Jersey flats blast search for survivors now a recovery operation - rescuers no longer expect to find anyone else alive

Around 12 people are still missing following the incident on Saturday morning

Published

Rescuers searching the scene of an explosion in Jersey in which at least three people died have said they no longer expect to find anyone else alive.

Specialist teams who spent the night combing the wreckage in St Helier, on the south of the island, said their mission is now a “recovery operation”.

It came after police said they believed “around a dozen” people are missing following the blast which destroyed a block of flats at around 4am on Saturday.

Chief of Jersey Police Robin Smith said: “It is with sadness that I am confirming that the search and rescue operation had been moved to a recovery operation.

“The decision was made after a detailed assessment and following the use of specialist K9 units.

“Disaster victim identification (DVI) strategies are in place and specialist officers are surveying the scene with fire and ambulance services and tactical advisers from Urban Search and Rescue (Usar).”

Specialist teams from other parts of the UK, including the Isle of Wight and Hampshire, have been drafted in to aid the response.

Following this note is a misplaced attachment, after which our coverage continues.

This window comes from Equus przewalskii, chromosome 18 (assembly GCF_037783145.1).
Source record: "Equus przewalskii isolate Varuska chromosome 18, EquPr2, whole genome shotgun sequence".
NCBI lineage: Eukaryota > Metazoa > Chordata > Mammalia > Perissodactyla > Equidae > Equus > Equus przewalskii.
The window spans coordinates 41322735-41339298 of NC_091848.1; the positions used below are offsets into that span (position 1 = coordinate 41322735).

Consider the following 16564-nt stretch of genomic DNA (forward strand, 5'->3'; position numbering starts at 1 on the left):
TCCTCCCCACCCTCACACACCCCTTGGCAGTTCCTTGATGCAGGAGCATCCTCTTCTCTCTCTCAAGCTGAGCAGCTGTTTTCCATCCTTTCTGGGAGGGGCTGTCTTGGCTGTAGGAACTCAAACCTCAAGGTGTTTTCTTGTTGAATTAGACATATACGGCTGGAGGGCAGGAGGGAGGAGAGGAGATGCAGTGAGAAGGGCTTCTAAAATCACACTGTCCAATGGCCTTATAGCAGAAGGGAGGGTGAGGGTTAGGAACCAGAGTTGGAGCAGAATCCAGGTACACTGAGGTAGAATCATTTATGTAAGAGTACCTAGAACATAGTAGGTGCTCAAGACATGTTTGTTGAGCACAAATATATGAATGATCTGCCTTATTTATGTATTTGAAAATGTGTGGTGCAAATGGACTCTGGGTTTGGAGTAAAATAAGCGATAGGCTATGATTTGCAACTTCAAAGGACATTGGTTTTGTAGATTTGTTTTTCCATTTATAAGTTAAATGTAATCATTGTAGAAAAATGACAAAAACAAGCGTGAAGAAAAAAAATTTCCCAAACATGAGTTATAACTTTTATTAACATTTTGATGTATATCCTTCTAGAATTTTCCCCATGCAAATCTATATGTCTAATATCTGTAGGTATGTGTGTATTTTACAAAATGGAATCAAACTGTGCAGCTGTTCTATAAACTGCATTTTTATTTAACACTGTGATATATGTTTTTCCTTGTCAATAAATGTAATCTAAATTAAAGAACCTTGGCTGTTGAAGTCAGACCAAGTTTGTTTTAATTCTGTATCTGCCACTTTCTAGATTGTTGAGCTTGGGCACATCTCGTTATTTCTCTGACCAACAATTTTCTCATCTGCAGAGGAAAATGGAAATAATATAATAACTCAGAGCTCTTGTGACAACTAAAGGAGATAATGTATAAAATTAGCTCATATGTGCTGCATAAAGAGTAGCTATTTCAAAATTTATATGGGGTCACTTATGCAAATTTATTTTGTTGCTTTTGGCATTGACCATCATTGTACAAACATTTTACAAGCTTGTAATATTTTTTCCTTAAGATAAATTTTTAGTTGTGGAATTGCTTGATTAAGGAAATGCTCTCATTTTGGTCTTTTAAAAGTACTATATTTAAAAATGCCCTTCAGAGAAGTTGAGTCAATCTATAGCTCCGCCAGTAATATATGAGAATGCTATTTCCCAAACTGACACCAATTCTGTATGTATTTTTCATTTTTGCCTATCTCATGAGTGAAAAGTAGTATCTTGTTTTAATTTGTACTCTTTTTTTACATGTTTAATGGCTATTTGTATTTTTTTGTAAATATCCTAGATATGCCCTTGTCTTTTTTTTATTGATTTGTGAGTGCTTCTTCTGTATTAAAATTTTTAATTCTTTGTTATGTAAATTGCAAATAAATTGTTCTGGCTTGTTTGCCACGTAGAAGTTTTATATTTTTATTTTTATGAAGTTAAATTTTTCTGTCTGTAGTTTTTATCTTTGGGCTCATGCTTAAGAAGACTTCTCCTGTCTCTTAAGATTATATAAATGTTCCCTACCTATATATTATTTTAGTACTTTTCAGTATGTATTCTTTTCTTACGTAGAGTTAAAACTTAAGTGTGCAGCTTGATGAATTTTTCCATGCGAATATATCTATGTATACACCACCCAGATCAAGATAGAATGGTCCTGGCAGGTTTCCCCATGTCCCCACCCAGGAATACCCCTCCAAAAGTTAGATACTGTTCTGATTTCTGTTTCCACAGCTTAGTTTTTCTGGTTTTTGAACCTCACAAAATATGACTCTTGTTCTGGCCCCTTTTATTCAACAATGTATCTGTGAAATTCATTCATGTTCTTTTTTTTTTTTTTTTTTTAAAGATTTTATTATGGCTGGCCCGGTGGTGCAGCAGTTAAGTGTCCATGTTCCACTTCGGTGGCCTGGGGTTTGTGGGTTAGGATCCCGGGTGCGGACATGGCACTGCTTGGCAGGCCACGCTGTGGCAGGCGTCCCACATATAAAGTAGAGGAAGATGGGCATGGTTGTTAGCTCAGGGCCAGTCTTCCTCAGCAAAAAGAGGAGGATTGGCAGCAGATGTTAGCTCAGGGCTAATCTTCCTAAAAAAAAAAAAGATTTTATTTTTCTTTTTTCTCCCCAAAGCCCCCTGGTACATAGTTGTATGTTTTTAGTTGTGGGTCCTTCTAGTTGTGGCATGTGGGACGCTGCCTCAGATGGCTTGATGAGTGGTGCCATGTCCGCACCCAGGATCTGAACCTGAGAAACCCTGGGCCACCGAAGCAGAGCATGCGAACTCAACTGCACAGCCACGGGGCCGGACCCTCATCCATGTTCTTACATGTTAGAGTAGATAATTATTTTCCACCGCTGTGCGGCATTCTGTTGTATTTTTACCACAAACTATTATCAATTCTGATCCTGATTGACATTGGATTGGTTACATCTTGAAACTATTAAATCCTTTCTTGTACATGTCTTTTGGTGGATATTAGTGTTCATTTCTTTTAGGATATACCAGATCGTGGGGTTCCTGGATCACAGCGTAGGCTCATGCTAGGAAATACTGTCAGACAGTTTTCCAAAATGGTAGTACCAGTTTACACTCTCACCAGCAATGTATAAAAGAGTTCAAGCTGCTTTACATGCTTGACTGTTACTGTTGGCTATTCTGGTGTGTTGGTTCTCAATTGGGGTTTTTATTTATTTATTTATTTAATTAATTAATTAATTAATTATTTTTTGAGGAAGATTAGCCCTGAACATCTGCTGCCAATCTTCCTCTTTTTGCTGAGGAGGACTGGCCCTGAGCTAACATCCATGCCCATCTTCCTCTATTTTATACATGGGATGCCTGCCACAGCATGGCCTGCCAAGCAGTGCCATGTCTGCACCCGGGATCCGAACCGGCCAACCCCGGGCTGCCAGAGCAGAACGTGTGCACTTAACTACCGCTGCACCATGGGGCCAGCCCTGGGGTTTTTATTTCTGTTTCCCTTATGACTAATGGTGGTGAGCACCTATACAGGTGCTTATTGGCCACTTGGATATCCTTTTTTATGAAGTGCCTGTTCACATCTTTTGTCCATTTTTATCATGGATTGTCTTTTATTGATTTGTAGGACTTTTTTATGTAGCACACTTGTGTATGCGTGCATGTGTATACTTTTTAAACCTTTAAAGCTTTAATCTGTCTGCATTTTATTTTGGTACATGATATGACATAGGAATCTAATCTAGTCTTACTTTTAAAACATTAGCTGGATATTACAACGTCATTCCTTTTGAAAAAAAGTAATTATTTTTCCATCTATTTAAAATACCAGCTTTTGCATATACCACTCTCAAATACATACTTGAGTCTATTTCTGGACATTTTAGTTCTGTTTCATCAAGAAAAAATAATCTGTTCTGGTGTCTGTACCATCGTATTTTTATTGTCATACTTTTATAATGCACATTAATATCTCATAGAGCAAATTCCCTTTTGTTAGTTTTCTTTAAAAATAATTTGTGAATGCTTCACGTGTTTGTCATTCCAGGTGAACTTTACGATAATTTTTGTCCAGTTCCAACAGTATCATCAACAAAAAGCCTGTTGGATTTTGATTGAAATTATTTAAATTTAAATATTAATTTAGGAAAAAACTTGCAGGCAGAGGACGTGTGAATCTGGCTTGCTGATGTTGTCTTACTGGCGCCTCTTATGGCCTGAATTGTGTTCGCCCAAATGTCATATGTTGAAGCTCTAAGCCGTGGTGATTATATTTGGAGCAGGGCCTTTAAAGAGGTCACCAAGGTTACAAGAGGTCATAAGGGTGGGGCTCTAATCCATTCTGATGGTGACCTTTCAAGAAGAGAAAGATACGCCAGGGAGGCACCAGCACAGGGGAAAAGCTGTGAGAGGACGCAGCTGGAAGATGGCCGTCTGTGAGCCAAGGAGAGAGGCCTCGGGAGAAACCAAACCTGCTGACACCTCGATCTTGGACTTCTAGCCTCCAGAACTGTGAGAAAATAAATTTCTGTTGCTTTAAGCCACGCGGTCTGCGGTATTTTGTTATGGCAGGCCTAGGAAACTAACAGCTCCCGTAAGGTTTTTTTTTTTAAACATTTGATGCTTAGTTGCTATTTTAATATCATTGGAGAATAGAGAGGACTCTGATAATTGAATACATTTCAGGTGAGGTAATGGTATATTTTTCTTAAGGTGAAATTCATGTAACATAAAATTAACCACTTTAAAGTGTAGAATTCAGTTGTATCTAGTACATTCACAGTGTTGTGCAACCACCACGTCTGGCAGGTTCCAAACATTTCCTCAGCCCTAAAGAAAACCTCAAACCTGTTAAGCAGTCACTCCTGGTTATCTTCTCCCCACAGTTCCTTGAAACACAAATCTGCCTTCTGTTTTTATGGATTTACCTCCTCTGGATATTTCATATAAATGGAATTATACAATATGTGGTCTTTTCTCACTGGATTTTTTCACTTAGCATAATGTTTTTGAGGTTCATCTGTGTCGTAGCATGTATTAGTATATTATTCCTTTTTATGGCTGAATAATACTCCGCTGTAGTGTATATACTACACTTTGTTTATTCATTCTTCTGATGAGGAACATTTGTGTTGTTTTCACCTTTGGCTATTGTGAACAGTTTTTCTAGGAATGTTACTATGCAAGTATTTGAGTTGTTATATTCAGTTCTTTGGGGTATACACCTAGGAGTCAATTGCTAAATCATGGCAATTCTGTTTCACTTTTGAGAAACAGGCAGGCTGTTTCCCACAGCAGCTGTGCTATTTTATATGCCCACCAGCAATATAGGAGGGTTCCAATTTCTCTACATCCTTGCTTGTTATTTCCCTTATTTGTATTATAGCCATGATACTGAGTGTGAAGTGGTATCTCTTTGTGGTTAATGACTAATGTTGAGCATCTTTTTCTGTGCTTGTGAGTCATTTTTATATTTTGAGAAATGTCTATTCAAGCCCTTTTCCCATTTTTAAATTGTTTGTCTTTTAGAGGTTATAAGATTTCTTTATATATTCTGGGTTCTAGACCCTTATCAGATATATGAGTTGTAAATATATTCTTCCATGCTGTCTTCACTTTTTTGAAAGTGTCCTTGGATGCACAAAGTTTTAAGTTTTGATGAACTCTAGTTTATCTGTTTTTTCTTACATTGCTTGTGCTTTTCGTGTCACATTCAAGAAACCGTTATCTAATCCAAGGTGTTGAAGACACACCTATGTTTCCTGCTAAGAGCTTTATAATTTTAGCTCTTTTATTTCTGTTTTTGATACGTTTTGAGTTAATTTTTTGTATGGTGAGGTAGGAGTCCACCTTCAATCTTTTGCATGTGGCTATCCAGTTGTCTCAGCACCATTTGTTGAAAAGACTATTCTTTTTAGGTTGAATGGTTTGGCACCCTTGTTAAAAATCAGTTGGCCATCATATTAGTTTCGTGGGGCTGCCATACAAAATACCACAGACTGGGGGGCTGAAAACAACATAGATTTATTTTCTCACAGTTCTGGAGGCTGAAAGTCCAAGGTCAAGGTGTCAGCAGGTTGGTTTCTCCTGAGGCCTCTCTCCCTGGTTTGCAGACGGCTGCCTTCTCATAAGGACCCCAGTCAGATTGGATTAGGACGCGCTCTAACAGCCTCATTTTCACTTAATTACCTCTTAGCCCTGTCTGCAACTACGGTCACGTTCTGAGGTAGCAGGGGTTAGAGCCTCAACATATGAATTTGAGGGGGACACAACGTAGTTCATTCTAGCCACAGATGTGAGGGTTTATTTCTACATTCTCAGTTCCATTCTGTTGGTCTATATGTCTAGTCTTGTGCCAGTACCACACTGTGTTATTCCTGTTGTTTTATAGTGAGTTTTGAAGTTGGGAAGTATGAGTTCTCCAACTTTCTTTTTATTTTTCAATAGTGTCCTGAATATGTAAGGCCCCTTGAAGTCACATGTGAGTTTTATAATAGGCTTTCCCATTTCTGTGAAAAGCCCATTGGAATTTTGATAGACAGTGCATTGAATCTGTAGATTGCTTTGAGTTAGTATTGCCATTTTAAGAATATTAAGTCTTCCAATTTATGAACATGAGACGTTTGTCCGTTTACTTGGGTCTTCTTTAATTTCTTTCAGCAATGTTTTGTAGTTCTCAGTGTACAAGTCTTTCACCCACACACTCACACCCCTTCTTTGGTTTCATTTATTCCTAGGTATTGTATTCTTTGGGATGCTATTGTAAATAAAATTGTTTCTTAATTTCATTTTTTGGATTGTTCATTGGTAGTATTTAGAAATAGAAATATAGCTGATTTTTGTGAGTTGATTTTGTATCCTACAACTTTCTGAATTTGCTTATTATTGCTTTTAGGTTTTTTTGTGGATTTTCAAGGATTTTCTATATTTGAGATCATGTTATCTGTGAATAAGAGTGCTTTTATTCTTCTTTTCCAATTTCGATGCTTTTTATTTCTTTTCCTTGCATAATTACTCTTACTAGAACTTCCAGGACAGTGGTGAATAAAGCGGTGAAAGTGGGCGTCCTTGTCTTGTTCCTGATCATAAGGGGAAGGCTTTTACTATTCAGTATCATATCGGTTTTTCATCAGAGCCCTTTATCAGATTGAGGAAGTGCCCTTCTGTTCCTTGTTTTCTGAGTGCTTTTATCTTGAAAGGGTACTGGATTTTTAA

Jersey Fire and Rescue Service’s chief fire officer, Paul Brown, told a press conference on Saturday that their primary challenge is navigating the “dangerous structure”.

Mr Brown also confirmed that firefighters had been called to the building at 8.36pm on Friday and had carried out investigations after residents reported smelling gas – just hours before the blast.

Chief Minister Kristina Moore said at least three people had been killed, describing the incident as an “unimaginable tragedy” for the Channel Island.

An update is expected from the government later on Sunday.

Andium Homes, a state-owned but independent company which rents out thousands of properties on the island, said it is focusing on supporting residents at the estate.

Gas supplier Island Energy said it was working with the fire service to “understand exactly what has happened”.